John Metcalfe was CityLab’s Bay Area bureau chief, covering climate change and the science of cities.
And this could go on for several weeks.
Here's the weather forecast for Singapore for the next "several weeks": Massive plumes of wood smoke will roll over the city, reducing visibility to a matter of blocks and choking the daylights out of anyone outside. Stuff wet towels under doors and pray for monsoons to arrive early to snuff out the source of this foul air.
The source, of course, are those forest fires incinerating wide areas of Sumatra due to farmers performing illegal slash-and-burns to prep the ground for planting. With winds pushing the smoke eastward, residents of Sumatra are avoiding the worst of the polluted air – and appear to be rubbing this fact into the face of Singaporeans, with one Indonesian official telling them they're behaving like children when they complain. Which is kind of funny, considering that after a similar period of unchecked fires and smog in the 1980s, Indonesia's government cried out to the international community for help in fighting fires.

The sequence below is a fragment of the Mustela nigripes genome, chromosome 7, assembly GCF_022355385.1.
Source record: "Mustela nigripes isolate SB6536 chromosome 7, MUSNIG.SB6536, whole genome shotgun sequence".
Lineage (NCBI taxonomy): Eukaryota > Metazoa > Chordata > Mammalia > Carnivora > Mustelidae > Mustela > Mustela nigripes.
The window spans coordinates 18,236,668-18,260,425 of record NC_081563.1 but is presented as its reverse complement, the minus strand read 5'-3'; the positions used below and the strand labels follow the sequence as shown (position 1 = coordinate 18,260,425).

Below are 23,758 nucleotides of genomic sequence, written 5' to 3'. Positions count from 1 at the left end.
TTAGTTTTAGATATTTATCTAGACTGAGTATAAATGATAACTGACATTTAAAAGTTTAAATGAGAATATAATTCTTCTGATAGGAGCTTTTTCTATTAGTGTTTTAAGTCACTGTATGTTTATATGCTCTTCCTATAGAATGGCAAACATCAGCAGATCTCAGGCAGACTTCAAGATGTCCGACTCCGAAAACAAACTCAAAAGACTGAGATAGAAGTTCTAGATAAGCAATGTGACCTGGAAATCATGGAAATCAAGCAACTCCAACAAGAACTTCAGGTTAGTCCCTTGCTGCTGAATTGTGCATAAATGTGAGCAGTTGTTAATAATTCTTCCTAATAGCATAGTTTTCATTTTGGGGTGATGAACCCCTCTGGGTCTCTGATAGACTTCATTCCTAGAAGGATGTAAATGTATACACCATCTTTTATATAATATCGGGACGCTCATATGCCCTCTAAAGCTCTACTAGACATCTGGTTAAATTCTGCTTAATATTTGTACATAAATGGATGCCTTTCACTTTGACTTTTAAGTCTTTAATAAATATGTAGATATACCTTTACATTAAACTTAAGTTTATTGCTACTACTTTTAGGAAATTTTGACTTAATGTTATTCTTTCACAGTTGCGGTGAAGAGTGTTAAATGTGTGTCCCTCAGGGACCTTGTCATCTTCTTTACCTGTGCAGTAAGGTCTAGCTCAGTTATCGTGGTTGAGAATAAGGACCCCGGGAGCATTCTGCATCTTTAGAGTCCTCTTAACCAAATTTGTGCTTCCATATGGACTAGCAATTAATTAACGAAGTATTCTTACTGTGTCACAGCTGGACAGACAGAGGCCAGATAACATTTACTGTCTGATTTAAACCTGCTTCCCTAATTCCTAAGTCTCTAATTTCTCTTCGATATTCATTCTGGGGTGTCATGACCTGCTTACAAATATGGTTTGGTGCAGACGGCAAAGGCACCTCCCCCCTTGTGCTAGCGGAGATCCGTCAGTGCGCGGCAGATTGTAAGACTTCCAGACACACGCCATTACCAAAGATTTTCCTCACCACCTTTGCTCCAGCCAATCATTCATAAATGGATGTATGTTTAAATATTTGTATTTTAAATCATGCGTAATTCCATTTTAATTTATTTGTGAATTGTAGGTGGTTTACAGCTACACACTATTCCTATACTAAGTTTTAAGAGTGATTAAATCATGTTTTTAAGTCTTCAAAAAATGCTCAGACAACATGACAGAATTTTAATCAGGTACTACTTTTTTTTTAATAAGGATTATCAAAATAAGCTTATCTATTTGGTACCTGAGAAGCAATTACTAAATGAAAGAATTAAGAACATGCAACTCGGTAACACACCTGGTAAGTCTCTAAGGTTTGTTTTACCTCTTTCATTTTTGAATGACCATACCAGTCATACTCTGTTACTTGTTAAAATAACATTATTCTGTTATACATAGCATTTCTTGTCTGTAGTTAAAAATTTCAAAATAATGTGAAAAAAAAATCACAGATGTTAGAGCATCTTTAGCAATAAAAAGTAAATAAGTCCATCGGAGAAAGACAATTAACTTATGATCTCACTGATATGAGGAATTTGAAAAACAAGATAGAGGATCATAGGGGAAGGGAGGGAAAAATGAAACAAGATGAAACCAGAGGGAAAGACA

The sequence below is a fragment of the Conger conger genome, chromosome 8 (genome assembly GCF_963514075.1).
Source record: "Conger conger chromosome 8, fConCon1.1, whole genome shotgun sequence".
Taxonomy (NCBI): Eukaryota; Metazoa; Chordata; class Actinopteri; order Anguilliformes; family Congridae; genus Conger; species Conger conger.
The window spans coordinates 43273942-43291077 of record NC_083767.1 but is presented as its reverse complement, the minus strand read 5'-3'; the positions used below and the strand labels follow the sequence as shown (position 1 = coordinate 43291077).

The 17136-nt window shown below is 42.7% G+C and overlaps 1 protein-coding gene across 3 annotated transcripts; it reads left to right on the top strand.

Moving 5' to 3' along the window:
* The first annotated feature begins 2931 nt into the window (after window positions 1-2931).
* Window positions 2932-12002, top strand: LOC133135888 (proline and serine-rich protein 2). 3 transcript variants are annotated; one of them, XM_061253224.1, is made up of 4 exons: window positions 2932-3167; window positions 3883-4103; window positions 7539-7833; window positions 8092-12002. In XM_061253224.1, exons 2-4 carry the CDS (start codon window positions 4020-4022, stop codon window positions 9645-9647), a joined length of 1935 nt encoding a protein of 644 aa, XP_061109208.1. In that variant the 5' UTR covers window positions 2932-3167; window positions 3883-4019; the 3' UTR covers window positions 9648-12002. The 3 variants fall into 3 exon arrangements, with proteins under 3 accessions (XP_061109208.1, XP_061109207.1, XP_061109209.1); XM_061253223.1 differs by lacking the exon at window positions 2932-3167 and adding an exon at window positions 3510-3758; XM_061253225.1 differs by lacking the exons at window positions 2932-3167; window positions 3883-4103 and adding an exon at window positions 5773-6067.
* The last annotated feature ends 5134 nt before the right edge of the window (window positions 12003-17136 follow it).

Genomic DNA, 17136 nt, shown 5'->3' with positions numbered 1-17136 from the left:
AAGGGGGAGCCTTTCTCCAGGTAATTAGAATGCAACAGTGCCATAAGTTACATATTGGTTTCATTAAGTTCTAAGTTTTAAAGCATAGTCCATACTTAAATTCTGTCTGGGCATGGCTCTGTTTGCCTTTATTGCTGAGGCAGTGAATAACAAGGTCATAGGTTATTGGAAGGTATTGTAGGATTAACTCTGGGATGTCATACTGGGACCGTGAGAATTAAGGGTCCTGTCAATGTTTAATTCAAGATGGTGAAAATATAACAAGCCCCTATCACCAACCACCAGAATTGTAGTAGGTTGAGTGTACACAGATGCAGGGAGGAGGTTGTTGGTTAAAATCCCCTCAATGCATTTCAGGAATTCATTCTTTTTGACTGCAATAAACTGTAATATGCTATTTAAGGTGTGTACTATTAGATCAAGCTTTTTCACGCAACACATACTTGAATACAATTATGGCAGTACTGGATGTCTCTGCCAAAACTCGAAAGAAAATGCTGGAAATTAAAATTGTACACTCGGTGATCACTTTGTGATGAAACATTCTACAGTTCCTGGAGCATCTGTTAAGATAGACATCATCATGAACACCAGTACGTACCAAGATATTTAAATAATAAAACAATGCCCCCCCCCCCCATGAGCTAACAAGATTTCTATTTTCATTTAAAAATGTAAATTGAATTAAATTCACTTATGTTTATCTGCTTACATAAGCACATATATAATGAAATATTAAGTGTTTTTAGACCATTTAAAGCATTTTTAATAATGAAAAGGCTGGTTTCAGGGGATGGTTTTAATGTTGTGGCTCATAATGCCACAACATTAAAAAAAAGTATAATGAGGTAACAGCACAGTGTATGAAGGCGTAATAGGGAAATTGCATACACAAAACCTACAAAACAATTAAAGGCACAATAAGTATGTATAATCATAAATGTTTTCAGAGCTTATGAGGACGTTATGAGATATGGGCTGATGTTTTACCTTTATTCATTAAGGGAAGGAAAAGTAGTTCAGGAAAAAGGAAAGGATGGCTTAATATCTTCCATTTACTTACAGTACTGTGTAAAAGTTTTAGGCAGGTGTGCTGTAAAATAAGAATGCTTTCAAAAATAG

The air pollution in Singapore crested to its highest-ever recorded level on Thursday, at 371 on the Pollution Standards Index, and remained in the 200s across the country throughout the night. (Those levels are respectively considered "hazardous" and "very unhealthy" by U.S. standards.) Bringing home how wretched this situation's become are these satellite images that NASA acquired on Wednesday. The above shot displays how smoggy it was over Singapore and Malaysia at 11:30 a.m. local time. This one from 2:30 p.m. shows little change for the better (red dots indicate active blazes):
Pan out a bit and you can see how huge this column of nasty smoke is, with a width of more than 100 miles and a length that's much greater. Here's hoping boats loaded with air purifiers are en route to the region, because at this point many shops are sold out:
Images courtesy of Jeff Schmaltz at LANCE/EOSDIS Rapid Response